A look at how the 14-month-old brand touched the Rs 100 crore mark.
Population of India: 1.25 billion
Value of DS Group's candy brand Pulse as on January 2016: Rs 100 crore
Price per unit: Re 1
Translated linearly, this means, almost every person in the country has sampled it at least once.
Pulse was launched to capitalise on the fastest growing HBC (Hard-Boiled Candy) segment in the confectionery basket. As per the market research and insight firm Nielsen India, while the overall sweet candy category, pegged at Rs 6,000 crore, is growing at 14 per cent year-on-year, the Rs 2,100 crore HBC segment is growing at 23 per cent. Kaccha Aam (26 per cent) and Mango flavour (24 per cent) together claim 50 per cent share in the HBC market. Raw mango was thus, the obvious choice. The makers further realised that there were only straight flavours such as mango, orange and caramel in the market. Hence, there was a need for innovation.
"In India, the common practice is to eat raw mango with something tangy. Whether it is 'aam panna' or a slice of raw mango sold on the roadside, it is incomplete without the tang/spices. That's how we got the idea of a powder-filled candy," says Surana.
The 'Pick-me-up' Look
Why 'Pulse'? A succinct response from Surana is, "Because it sets your pulse racing."
The candy market had started shunning the Rs 0.5 price point a couple of years ago with big players such as Mondelez, PVM (Perfetti Van Melle), and Parle launching or re-launching their products at Re 1. High raw material costs, fewer 50 paise coins in circulation, and the demand for higher margins by retailers were some of the factors that propelled the wave.
However, according to Surana, at the time when Pulse was launched, 86 per cent of the industry was at Rs 0.5 for a candy weighing anywhere between 2-2.5 grams. The DS Group decided to go with Re 1 instead, and to justify the price, the weight was increased to 4 grams.
"If you look at the experience life cycle of any other candy in the market, it is usually constant throughout. But, Pulse is an innovative value-added candy, the experience of eating which peaks later as you reach the powder filling. In order to give consumers a full mouth feel for a heightened experience, we increased the grammage," shares Surana.
And, this is indeed true for the visibly large candy that lasts for a good five minutes! Midway, one gets hit with the 'masala bomb' which is released in just the right amounts in a sustained manner. This ensures a perfect balance of the sweet and tangy flavour.
Who Likes Pulse?
In that case, did Pulse think of owning any particular consumption occasion? Says Surana, "Pulse is an anytime, anywhere candy. India is a hot country where you need to keep having something to keep the saliva going. That's exactly the reason why candy sales are maximum in tropical areas."
Since Rajasthani and Gujarati cuisines share a similar tanginess as Pulse, the company decided to test-market it in these states first. The exercise proved so successful that it had to be converted into a full-fledged launch.
Distribution was no challenge for the Group, who are the makers of brands such as Rajnigandha and Baba which are available in the country's remotest corners. The challenge was to scale up production to meet the skyrocketing demand. By January, the brand managed a pan-India presence. Meanwhile, cheaper imitations such as 'Spicy Beats', 'Plse', and 'Plus' exploited the need gap. As of now, Pulse is produced in seven contract-manufacturing units. In December, the guava flavour was also launched.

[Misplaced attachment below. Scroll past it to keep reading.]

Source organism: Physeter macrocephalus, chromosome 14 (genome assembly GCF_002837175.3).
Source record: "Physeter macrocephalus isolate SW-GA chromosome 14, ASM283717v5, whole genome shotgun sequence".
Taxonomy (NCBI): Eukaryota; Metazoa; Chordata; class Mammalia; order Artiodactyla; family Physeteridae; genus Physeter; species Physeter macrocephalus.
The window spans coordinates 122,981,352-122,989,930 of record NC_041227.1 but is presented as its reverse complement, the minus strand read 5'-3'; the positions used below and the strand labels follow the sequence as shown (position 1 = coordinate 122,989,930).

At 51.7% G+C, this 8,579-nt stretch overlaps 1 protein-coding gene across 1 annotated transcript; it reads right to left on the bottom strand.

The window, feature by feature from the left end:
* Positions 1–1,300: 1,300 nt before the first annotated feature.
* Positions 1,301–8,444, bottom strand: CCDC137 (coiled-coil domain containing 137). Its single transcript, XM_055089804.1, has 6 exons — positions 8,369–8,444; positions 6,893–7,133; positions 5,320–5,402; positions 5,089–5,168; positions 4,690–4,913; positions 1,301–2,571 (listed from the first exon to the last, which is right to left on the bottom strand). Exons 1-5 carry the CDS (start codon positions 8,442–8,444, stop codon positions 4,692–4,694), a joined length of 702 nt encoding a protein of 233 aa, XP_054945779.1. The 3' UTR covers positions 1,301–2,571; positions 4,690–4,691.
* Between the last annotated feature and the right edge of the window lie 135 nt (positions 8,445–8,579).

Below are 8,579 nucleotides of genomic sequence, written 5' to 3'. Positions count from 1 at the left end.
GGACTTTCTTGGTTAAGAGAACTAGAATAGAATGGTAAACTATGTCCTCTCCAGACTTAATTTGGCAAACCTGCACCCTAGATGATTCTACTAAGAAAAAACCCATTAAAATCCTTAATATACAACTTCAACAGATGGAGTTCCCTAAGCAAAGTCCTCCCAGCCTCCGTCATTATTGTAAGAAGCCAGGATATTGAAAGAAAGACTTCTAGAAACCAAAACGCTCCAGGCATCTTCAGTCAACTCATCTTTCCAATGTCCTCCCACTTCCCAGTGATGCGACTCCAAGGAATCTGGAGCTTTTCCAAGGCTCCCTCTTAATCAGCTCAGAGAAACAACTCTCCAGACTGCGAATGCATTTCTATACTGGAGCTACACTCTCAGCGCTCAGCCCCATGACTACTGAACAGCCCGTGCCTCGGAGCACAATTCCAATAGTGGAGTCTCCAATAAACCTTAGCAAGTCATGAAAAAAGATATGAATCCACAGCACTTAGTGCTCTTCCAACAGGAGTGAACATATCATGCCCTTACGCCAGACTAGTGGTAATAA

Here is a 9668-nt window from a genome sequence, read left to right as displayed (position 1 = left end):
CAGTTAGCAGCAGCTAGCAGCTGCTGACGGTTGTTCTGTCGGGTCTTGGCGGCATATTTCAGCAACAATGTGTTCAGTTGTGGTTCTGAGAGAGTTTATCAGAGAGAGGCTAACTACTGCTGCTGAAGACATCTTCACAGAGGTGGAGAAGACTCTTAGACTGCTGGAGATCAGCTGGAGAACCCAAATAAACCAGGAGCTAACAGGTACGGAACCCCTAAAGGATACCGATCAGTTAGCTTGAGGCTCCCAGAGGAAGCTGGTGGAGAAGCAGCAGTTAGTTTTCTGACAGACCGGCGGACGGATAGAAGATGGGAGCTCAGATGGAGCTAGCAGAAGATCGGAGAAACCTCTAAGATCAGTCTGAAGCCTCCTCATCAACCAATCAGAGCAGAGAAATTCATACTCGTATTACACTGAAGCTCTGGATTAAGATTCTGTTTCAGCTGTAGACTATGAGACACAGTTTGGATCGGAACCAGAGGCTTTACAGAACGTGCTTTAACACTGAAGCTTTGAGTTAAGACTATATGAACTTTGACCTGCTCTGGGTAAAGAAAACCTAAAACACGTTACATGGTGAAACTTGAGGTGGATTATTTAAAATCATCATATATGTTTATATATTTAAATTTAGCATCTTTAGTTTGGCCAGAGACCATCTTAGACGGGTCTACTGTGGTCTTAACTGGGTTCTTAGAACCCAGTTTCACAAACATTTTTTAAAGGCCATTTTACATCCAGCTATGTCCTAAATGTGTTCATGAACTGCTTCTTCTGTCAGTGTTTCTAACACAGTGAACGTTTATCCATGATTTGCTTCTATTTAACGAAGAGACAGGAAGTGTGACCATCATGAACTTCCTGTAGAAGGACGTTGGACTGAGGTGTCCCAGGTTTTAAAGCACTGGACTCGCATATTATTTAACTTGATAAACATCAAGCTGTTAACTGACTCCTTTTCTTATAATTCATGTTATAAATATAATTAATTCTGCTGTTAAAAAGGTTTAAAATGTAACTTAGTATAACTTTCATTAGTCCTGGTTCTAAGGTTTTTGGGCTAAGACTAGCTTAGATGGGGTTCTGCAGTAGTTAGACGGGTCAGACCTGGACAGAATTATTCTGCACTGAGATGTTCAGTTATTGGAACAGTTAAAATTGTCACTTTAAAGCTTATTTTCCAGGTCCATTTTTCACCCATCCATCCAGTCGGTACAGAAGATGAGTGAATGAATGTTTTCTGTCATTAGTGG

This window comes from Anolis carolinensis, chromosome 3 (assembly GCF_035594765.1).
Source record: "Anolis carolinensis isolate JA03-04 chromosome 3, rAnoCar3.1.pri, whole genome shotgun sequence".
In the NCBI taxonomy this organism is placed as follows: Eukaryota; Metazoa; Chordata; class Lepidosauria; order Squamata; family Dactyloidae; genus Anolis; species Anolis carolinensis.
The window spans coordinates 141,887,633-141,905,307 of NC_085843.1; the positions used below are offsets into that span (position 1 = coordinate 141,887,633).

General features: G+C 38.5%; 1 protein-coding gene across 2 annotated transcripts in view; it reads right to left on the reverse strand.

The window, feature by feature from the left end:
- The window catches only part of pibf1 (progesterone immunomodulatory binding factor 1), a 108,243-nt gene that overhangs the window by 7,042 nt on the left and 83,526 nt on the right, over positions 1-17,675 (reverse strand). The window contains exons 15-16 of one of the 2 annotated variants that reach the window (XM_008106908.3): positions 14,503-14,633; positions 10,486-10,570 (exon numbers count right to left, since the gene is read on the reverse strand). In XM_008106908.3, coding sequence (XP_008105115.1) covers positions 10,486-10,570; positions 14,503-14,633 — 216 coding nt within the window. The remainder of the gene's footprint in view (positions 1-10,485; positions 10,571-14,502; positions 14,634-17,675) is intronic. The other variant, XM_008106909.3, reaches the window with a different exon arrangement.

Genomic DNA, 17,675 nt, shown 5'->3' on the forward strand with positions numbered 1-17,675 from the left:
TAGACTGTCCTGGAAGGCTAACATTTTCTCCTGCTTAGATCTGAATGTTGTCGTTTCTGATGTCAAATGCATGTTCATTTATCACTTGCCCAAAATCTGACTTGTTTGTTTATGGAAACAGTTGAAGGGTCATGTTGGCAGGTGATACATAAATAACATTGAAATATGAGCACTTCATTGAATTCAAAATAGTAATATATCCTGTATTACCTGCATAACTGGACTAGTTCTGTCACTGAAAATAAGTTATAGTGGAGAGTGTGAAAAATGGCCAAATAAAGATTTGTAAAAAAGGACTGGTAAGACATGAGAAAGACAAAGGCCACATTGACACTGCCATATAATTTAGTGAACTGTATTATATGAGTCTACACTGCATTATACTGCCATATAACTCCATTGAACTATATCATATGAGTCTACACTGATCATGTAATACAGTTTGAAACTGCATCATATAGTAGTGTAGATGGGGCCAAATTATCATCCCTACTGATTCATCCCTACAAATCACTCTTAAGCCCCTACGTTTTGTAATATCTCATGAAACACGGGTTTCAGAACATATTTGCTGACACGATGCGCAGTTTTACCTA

The Advertising Push
The makers of Pulse believe that it is one of the most successful examples of brands built through word-of-mouth, with social media facilitating the reach. While the company pushed the candy through in-store promotions and an outdoor ad at select locations in NCR, its fans were active in the online world. The brand has, thanks to them, a presence on all social networking platforms including Facebook, Twitter and Instagram. In fact, the catchphrase on the outdoor ad - 'Pulse of India' - was also suggested by them.
To take the story forward, DS Group awarded the mandate for Pulse to Scarecrow Communications last December. Talking about the expectations from the campaign that will be rolled out shortly, Surana says, "Advertising is not going to drive sales. It will be reinforcement. Our objective is to own the innovation Pulse stands for."
Speaking about the lack of brand loyalty in this category, Surana remarks, "The unorganised candy market in India is big, and no brand has been able to break the tradition of flavour over brand, wherein customers ask for "orange, mango or mint wali" candy. Pulse has changed that. It has taken the category from impulse-driven to Pulse-driven. This is true of the pricing strategy as well. Looking at the success of Pulse, other players have started launching their 'gold versions' at Re 1."
Giving a perspective on how big is Rs 100 crore for a confectionery brand, he says, "Rs 100 crore is a big number in confectionery -- anything beyond Rs 50 crore is, particularly in the sugar candy segment. Since the unit price is low, one has to sell large volumes. It is difficult business. Our Kaccha Mango Bite (Rs 0.5) has entered the Rs 100 crore league, while Melody (Re 1) still has to."
Other than Parle, DS group competes with companies such as Perfetti Van Melle, Mondelez India, and ITC which have candy brands such as Alpenliebe, Cadbury Chocolairs, and Candyman, respectively.
According to Nielsen India, the category has low entry barriers as a result of which new players enter the market every year; there are fairly quick exits too. Low entry-exit barriers facilitate innovation on formats and flavours in the category, the most recent one being in the coffee-flavoured segment. The eclairs and soft toffees' segments grew in single digits in 2015. The lollipop segment, too, is witnessing healthy growth.